Heavy Living: Cement City, Donora

2-story cement house with large side yard, Donora, PA

Cement City, Donora, PA

Spoiler alert: Cement City is neither. No, the lovely little residential neighborhood consists of a combined 80 single-family homes and larger duplexes lining just a few streets on a hilltop at the south end of Donora. With its 360-degree views across several different valleys, glorious green lawns, and kid’s bicycles left carelessly on front sidewalks, this is hardly the picture of urban life.

That name, though–Cement City. It’s industrial, brutal–fantastic even–like the fictional world created for a shoot-’em-up video game or dystopian science fiction. One might imagine each resident of Cement City as some version of Snake Plissken or Sarah Connor–an eyepatch, leather wristbands, and heavy weaponry required for the epic quest just to make it out alive.

Rest assured, though, nothing could be further from the truth. That said, Cement City does have a certain retro-futurism in its very interesting past.

row of cement houses in Donora, PA

houses on Walnut Street

In the first couple decades of the twentieth century, the Borough of Donora, 30 miles south-southeast/upriver from Pittsburgh, grew like crazy. It went from incorporation in 1901 to reaching its peak population just 20 years later. That was all on the boom of the American Steel & Wire Company. With its integrated blast furnace, open hearth, and ancillary industries in zinc smelting and product finishing, the U.S. Steel subsidiary was the local employer in this prototypic company town. We learned all about these in our tour of the terrific Donora Smog Museum over the winter.

Twice a year, the same folks from the historical society throw a terrific combined educational lecture/walking tour of Cement City, a hundred-year-old housing development borne of the perfect storm of new innovation, high-demand for middle-management lodging, and a massive corporate entity that could take the whole project on and manage it after its completion.

wooden door detail showing 30 small window panes

original arts and crafts-style wood door

Today, Cement City doesn’t look that different than many other neighborhoods of pre-war, detached, American four-square houses–each with its own concessions to time. Here, a mismatched garage addition or fresh paint job, there, some buckling stucco or an obvious collapse in the fascia. Many houses have decorated with lawn statuary (including a generous number of front yard Marys) and ornamental landscaping; in others, the grill is lit, children’s toys are scattered in the yard, and bass-heavy party music blasts from open windows on this perfect Spring day.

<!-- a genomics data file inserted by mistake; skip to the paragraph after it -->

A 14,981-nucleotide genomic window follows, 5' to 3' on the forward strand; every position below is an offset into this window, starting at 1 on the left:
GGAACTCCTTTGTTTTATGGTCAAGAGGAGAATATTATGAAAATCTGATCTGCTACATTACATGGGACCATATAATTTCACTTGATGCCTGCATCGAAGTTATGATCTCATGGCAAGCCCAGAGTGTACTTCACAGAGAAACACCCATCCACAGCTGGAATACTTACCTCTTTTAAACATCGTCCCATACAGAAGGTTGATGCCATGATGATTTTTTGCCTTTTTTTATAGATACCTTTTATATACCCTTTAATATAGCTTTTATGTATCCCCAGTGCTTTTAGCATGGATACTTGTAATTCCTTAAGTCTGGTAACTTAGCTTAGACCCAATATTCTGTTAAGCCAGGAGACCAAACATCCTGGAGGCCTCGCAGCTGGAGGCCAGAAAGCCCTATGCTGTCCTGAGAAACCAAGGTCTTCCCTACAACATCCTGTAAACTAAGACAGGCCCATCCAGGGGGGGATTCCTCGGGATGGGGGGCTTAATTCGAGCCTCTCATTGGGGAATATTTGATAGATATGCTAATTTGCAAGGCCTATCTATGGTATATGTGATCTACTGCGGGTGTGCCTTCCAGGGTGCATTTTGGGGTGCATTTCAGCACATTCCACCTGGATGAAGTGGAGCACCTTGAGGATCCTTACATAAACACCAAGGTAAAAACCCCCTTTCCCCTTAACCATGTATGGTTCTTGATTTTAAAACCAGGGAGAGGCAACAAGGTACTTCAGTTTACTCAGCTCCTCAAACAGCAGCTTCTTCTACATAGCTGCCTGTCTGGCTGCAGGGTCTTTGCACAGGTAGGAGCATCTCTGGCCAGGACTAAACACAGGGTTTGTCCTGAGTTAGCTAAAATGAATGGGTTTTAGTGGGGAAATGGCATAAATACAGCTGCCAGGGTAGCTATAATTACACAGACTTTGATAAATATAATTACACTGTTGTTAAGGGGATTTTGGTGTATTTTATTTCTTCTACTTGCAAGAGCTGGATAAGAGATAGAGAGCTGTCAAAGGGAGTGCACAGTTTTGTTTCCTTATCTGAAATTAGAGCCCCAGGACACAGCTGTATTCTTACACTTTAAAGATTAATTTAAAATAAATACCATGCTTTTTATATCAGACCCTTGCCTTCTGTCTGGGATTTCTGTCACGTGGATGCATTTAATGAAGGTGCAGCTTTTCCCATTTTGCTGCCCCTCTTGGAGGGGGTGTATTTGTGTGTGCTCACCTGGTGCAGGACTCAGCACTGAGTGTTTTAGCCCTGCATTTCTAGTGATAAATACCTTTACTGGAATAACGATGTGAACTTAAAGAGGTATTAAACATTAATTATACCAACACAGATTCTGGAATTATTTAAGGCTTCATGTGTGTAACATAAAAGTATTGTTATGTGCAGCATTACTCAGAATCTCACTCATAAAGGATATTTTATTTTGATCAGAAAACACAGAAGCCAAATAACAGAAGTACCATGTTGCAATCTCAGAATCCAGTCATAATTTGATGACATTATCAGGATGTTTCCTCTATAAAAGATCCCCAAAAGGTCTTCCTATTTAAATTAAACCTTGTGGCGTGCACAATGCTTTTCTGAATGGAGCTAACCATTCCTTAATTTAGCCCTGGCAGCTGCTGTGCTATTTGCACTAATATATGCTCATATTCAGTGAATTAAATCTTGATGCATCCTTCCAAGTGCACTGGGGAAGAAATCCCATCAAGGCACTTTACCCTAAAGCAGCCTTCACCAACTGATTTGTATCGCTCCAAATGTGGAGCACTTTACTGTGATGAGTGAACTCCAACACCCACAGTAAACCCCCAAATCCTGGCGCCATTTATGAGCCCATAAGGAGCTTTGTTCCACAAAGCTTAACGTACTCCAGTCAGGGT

There’s one big difference, though. Under the wide eaves and behind the technicolor paint jobs live skeletons of pure concrete. [Yes: concrete, not cement.] When industrial America needed to grow the most, Thomas Edison was trying to figure out what to do with all the concrete he’d been tinkering with. As a building material, concrete seemed perfect: it was cheap, wasn’t going anywhere, the termites wouldn’t touch it, and–most importantly in a pre-fire code America–it was impossible to burn down.

detail of cement ceiling in home in Donora, PA

basement ceilings reveal the original cement forms

We’ll not go into the whole history here–it’s just too much for one little blog post and we’d get the facts wrong anyway. But if you can go on the tour, D.H.S. president Brian Charlton will spin an engrossing yarn in a history that blends the often at-odds interests of Big Steel, quality-of-life, architectural design, and Age of Innovation new technology[1].

Suffice to say, it’s not easy to build a community of houses out of concrete–even more so on the slanted hillsides of Donora in 1916. Making the project cost-effective proved to be the biggest challenge of all. It takes an entirely different building model to pour in place the walls and floors of any construction. You need elaborate forms, a mobile mixing and delivery system, accounting for multi-day cure times, and then back-filling all the various trades that complete a home.

several cement houses on a hill in Donora, PA

Cement City houses on Bertha Ave.

Regardless, it all got done and the homes remain charming to this day. Eventually, the one-time company village grew from identically-maintained, corporate ownership to being sold off to individuals with the surrounding tennis courts and playground lots redeveloped into newer housing. Early photos show the neighborhood denuded of all vegetation as the land was clear-cut for build-out. Today, hundred-year-old sycamores line the sidewalks and reach way above the rooflines on Bertha and Ida Avenues as flowering dogwoods and manicured cypress decorate front yards.